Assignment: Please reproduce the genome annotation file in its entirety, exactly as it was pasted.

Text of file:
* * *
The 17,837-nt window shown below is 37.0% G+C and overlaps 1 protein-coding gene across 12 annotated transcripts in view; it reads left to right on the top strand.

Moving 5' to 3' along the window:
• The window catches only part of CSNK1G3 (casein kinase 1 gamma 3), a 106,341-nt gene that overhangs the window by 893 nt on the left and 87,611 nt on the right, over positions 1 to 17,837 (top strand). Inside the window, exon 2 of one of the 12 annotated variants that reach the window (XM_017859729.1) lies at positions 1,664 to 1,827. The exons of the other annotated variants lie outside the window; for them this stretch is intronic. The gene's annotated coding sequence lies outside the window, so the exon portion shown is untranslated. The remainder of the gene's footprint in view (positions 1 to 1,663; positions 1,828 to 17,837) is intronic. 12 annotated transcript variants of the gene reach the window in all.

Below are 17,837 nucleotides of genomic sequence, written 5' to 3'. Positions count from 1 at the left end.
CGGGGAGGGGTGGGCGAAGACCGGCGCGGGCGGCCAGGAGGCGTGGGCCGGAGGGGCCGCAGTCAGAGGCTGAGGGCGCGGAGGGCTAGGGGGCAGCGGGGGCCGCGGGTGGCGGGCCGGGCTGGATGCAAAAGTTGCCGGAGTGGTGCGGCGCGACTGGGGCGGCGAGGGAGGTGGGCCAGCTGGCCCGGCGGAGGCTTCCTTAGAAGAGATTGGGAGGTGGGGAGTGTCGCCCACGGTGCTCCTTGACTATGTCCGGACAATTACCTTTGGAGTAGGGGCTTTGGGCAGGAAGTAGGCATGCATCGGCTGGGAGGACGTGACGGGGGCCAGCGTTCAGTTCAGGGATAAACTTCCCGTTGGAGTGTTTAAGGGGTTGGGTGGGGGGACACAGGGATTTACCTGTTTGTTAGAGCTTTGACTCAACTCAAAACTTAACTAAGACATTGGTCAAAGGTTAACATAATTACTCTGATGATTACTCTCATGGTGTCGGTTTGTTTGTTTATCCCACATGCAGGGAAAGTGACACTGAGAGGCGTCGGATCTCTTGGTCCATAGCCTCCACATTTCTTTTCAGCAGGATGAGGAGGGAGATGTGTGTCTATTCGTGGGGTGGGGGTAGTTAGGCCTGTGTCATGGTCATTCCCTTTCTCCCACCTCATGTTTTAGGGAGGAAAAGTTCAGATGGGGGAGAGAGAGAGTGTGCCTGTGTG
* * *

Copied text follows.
The 17,837-nt window shown below is 37.0% G+C and overlaps 1 protein-coding gene across 12 annotated transcripts in view; it reads left to right on the top strand.

Moving 5' to 3' along the window:
• The window catches only part of CSNK1G3 (casein kinase 1 gamma 3), a 106,341-nt gene that overhangs the window by 893 nt on the left and 87,611 nt on the right, over positions 1 to 17,837 (top strand). Inside the window, exon 2 of one of the 12 annotated variants that reach the window (XM_017859729.1) lies at positions 1,664 to 1,827. The exons of the other annotated variants lie outside the window; for them this stretch is intronic. The gene's annotated coding sequence lies outside the window, so the exon portion shown is untranslated. The remainder of the gene's footprint in view (positions 1 to 1,663; positions 1,828 to 17,837) is intronic. 12 annotated transcript variants of the gene reach the window in all.

Below are 17,837 nucleotides of genomic sequence, written 5' to 3'. Positions count from 1 at the left end.
CGGGGAGGGGTGGGCGAAGACCGGCGCGGGCGGCCAGGAGGCGTGGGCCGGAGGGGCCGCAGTCAGAGGCTGAGGGCGCGGAGGGCTAGGGGGCAGCGGGGGCCGCGGGTGGCGGGCCGGGCTGGATGCAAAAGTTGCCGGAGTGGTGCGGCGCGACTGGGGCGGCGAGGGAGGTGGGCCAGCTGGCCCGGCGGAGGCTTCCTTAGAAGAGATTGGGAGGTGGGGAGTGTCGCCCACGGTGCTCCTTGACTATGTCCGGACAATTACCTTTGGAGTAGGGGCTTTGGGCAGGAAGTAGGCATGCATCGGCTGGGAGGACGTGACGGGGGCCAGCGTTCAGTTCAGGGATAAACTTCCCGTTGGAGTGTTTAAGGGGTTGGGTGGGGGGACACAGGGATTTACCTGTTTGTTAGAGCTTTGACTCAACTCAAAACTTAACTAAGACATTGGTCAAAGGTTAACATAATTACTCTGATGATTACTCTCATGGTGTCGGTTTGTTTGTTTATCCCACATGCAGGGAAAGTGACACTGAGAGGCGTCGGATCTCTTGGTCCATAGCCTCCACATTTCTTTTCAGCAGGATGAGGAGGGAGATGTGTGTCTATTCGTGGGGTGGGGGTAGTTAGGCCTGTGTCATGGTCATTCCCTTTCTCCCACCTCATGTTTTAGGGAGGAAAAGTTCAGATGGGGGAGAGAGAGAGTGTGCCTGTGTG